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Selling A Fixer? Read This First!


Look on my Works, ye Mighty, and despair!


This house in the Sunset District of San Francisco isn’t even in that bad a shape considering what is possible…It was listed for $699,000 and sold for $770,000 all cash.  Typical banks like Bank of America etc won’t lend on houses in this state of disrepair.  Essentially a house must be habitable in order to qualify for a loan.

Take a look at some of these other photos…


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Want to know more about selling a San Francisco Fixer Upper?  Read on!


530 Day Street Before and After


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There are strategies for selling every type of property, and San Francisco fixer uppers are no different. Fixers (fixer upper, fixer, flip, tear down, distressed property, cash deal) come with their own set of issues, obstacles, and special considerations. Often it has been years even decades since the property was maintained in any fashion whatsoever, and it may be unclear where to even begin updating the property before putting the home up for sale in order to receive the highest return. Sometimes fixer properties have been issued Notices of Abatement or even “Red Tagged” by the city meaning they are unsafe for habitation. In some instances the neighbors are so fed up with the dilapidated appearance of the home that they have begun calling the city to investigate.

That was the case with our listing at 530 Day Street in Noe Valley pictured above. There were abatements filed against the property, the neighbors were upset, and on the face of things it seemed like the home was unsalable. When selling a San Francisco fixer it is important to see the big picture realizing issues such as abatements must be cleared in order for title to transfer and escrow to close once a buyer is in contract. Our clients at 530 Day Street really needed someone to step in and deal with the city, which we were thankfully able to do.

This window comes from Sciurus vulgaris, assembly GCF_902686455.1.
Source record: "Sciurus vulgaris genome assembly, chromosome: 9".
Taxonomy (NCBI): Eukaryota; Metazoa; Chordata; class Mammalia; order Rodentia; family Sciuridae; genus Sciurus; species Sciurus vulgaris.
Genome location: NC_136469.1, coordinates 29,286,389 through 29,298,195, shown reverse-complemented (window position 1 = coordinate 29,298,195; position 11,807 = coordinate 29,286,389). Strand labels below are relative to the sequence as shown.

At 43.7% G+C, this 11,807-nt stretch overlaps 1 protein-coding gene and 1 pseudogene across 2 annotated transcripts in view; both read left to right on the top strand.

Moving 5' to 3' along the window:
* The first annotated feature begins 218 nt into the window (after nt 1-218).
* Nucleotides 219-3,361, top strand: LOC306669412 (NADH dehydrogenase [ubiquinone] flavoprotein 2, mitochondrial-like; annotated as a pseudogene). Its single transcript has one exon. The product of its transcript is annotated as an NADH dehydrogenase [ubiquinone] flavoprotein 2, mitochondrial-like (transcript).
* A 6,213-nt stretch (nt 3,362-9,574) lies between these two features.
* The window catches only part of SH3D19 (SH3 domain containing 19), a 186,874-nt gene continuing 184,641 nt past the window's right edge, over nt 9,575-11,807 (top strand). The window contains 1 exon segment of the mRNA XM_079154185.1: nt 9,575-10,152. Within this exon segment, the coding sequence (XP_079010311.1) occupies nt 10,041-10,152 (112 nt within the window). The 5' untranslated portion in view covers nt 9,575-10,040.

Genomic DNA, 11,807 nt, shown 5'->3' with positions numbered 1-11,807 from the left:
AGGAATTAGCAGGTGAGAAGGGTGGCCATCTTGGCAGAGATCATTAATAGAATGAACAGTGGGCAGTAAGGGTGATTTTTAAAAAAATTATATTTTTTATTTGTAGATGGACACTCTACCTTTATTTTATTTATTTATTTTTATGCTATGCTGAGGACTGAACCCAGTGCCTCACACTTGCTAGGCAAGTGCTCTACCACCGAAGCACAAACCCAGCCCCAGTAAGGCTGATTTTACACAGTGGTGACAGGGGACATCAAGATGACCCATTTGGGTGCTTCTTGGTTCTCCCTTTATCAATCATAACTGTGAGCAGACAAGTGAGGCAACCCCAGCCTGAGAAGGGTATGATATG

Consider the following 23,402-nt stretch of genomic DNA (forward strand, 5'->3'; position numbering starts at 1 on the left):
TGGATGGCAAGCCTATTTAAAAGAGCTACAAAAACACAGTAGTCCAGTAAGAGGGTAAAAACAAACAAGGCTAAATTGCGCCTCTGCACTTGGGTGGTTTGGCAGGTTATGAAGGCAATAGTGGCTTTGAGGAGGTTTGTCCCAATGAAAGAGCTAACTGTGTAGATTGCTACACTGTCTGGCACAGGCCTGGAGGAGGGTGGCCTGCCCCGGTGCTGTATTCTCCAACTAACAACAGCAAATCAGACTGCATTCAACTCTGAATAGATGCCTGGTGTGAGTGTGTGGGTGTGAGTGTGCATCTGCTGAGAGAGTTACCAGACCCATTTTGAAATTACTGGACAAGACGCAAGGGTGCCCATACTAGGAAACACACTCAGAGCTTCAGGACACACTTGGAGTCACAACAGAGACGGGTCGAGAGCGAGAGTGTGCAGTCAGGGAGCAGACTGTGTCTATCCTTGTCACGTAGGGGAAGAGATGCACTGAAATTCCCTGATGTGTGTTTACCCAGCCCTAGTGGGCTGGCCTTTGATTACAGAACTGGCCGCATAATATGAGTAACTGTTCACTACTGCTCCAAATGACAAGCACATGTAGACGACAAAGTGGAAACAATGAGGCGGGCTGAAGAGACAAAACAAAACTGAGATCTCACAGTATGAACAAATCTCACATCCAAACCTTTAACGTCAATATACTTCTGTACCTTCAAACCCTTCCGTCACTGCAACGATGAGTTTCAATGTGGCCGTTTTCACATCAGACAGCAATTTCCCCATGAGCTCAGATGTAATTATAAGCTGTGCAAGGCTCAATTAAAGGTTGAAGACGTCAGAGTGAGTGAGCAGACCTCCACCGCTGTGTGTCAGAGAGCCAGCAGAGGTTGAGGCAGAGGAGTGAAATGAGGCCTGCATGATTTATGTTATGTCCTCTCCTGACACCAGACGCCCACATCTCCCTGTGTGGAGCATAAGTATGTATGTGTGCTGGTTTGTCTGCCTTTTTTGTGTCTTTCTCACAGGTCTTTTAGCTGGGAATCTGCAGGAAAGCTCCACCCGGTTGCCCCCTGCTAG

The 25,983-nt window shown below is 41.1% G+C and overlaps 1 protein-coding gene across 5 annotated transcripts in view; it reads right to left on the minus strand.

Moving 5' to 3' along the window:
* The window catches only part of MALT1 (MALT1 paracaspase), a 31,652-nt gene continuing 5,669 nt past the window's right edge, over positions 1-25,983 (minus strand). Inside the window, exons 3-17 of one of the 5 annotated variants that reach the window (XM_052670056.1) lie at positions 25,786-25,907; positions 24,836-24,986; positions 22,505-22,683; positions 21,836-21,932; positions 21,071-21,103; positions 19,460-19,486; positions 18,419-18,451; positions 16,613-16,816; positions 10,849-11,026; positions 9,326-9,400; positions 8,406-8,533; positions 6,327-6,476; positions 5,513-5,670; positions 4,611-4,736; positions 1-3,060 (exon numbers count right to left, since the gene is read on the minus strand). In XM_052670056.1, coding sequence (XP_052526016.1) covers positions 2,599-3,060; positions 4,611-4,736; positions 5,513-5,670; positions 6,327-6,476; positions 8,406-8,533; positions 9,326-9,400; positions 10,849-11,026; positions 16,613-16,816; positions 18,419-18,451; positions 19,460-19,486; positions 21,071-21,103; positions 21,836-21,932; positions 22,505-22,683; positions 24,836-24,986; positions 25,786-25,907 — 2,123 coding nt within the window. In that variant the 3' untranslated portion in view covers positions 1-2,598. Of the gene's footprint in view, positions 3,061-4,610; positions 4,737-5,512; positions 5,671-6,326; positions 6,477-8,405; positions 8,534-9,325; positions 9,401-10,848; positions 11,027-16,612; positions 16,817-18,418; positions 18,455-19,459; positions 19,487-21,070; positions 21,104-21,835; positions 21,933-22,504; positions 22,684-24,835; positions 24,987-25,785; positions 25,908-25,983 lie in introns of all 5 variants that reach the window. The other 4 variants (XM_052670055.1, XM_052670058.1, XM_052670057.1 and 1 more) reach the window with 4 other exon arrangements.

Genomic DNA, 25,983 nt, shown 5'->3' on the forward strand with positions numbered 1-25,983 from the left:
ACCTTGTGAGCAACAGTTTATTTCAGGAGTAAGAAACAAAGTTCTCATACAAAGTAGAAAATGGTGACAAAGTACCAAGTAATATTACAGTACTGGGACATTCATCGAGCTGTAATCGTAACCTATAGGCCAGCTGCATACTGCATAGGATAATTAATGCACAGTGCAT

Do you have a probate, a trust, or a fixer upper you are considering selling? We will put together a free analysis of the property’s value and show you the best way to market the home. Call or email us!


A good example of how complicated things can get when selling a San Francisco fixer upper is the house we sold at 1507 Noe Street in Noe Valley. This property sat without any upkeep for so long that it had begun to slide down hill off its foundation. The seller hired a contractor to replace the foundation. The contractor removed the foundation and put the whole house on box cribbing. When my business partner Mike Ackerman and I got the call to list the property, 1507 Noe Street was balancing on blocks of wood without a foundation on a hillside. The interior was packed with storage and things from wall to wall with a dozen cats to boot. Our client really needed someone to come take the reins and help her make the best return she could in order to move to a comfortable place in the East Bay.


1507 Noe Street Before


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1507 Noe Street Fixer

and After.


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The question when selling any fixer is what to do to the property before bringing it on the market. Sometimes perhaps the better question is what NOT to do. A house like 1507 Noe Street really needed to be demolished and rebuilt as something completely new, which was something our client could not afford to do. The most likely buyer for the property was going to be a developer of some sort. At the same time if only investors and developers showed up to purchase the home they were going to understand the costs of improvement very clearly calculating a return after redevelopment of about 30%. These buyers will not offer very much for a fixer in a truly poor state particularly when there is no competition.  It was important for us to make the correct changes to the property in order to make the best return for our client!

Three types of buyers interested in San Francisco fixer upper homes:

Owner Occupied Property